Sunday, February 26, 2012

Starting with Nothing

We spent those weeks after court doing 2 things:

1. Chasing paperwork. Waiting. Waiting. And Waiting. Verbal court ruling. Written court ruling. Passports for the kids (which took 2 weeks). Visa interviews with the US Embassy (without visas our kids couldn't enter the US). Picking up visas. 

2. Figuring out what the heck we were doing as parents. 

I think the most difficult thing about becoming parents to 4 "older" children, was that we were starting from nothing. When you start with a baby, you get to make up the rules for a toddler first. You figure out what is a good bedtime and what toys are allowed to be used where and which foods they must eat vs which foods they can choose to eat. You have time to slowly figure out what responses and punishments are most effective. If you adopt an older child after having done the baby thing before, you can add the new child into your pre-formed structure. Now that doesn't mean this is easy, regardless of which way you go about things. But because we had no idea what we were doing, we were making up rules and changing the rules daily. Heck, things were changing hourly. I remember coming out from a shower or something, trading off with Josh, and asking "what new rules or anything do I need to know about?"

One day Josh told the kids after lunch that they could go outside and play or they could choose to take a rest (nap). But if they came inside, that child would then need to stay inside and take a rest. Obviously they chose to go outside. I remember telling Josh "you are a genius!" And I meant it! Thinking up something like that was huge! Josh proceeded to take the kids a tiny little snack every 1/2 hour. They would use these little bits of food to play kitchen (like playing house). They were happy. We were happy. It was awesome!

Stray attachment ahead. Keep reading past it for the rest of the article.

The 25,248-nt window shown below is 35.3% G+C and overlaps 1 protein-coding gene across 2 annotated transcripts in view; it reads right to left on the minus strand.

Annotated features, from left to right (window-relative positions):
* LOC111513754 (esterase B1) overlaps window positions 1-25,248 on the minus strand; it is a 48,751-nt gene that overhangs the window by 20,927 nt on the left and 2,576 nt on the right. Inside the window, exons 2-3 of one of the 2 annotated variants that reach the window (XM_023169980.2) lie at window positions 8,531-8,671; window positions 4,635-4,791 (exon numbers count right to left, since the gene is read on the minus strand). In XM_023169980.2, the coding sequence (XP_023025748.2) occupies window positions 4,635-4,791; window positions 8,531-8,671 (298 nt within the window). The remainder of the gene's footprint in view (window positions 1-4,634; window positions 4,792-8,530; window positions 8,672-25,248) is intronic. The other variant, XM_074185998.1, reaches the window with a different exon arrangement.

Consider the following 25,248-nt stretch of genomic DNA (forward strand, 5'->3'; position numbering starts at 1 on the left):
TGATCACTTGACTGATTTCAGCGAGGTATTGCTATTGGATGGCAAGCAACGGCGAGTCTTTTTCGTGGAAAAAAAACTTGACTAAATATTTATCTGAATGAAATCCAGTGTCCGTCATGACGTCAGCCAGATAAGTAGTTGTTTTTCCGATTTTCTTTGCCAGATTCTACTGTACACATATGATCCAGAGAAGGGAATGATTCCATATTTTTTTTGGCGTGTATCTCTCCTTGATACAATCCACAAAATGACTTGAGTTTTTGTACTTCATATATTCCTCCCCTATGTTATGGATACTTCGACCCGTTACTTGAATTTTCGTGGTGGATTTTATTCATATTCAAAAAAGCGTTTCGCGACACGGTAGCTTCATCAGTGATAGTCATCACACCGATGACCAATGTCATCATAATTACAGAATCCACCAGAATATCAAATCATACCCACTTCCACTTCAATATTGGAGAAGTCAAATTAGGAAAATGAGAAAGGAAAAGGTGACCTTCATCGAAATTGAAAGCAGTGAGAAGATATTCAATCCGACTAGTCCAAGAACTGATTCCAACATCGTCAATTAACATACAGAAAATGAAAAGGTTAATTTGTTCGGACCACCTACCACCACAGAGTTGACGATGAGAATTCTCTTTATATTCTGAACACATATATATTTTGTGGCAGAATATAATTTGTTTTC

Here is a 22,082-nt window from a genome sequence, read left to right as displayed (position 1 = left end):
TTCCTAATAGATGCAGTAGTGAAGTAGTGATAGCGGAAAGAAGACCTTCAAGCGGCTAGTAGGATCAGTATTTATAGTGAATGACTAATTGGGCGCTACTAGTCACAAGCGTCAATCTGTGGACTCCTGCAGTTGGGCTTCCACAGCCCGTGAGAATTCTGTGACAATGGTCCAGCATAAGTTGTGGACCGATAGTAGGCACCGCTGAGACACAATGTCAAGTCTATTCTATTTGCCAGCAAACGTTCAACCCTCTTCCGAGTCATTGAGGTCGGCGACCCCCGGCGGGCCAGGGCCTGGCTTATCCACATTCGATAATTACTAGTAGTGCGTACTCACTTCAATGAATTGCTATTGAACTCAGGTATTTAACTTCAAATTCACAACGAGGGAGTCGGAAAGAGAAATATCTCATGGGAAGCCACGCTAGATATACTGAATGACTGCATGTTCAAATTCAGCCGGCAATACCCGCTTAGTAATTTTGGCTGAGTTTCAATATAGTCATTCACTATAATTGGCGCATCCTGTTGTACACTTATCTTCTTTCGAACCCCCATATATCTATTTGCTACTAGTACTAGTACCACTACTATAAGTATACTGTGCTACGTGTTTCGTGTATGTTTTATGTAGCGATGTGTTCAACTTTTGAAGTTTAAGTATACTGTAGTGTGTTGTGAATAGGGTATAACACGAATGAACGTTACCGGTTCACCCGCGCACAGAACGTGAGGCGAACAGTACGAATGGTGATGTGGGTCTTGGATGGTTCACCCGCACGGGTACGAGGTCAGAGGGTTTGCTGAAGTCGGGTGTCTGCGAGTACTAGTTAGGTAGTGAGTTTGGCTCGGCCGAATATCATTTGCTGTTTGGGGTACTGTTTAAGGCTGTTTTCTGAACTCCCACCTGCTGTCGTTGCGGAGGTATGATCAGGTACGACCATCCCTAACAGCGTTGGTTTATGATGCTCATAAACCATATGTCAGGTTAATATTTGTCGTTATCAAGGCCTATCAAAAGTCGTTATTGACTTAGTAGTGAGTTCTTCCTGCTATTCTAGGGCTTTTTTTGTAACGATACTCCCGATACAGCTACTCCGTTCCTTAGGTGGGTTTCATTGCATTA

Saturday, February 25, 2012

Not THE Dress Mommy!!!

We had such a short amount of time to prepare for our travels. I hadn't prepared our clothes for court in advance. I found "the" pink dresses for the girls but I couldn't find something appropriate for myself and we were running out of time. Finally I decided to take a dress that I rarely wore and cut it and sew in some elastic to make a skirt. But I didn't realize that the dress was in the photos that I had sent ahead to the kids. When the day for court finally rolled around, I took out my newly crafted skirt and JoAni was horrified. Not THE dress mommy!!!

Tuesday, February 21, 2012

The Things We Didn't Know

There were 10,000 things that we didn't know when when we started all this. But more specifically, I am thinking about the things that were going on in their heads.

I shared before that we didn't know that all the prior parents had taken the kids on the first day. The kids had to have been so confused when we left that first day.